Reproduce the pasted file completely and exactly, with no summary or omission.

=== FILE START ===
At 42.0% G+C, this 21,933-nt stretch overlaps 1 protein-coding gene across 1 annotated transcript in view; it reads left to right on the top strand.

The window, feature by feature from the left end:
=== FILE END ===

At 42.0% G+C, this 21,933-nt stretch overlaps 1 protein-coding gene across 1 annotated transcript in view; it reads left to right on the top strand.

The window, feature by feature from the left end: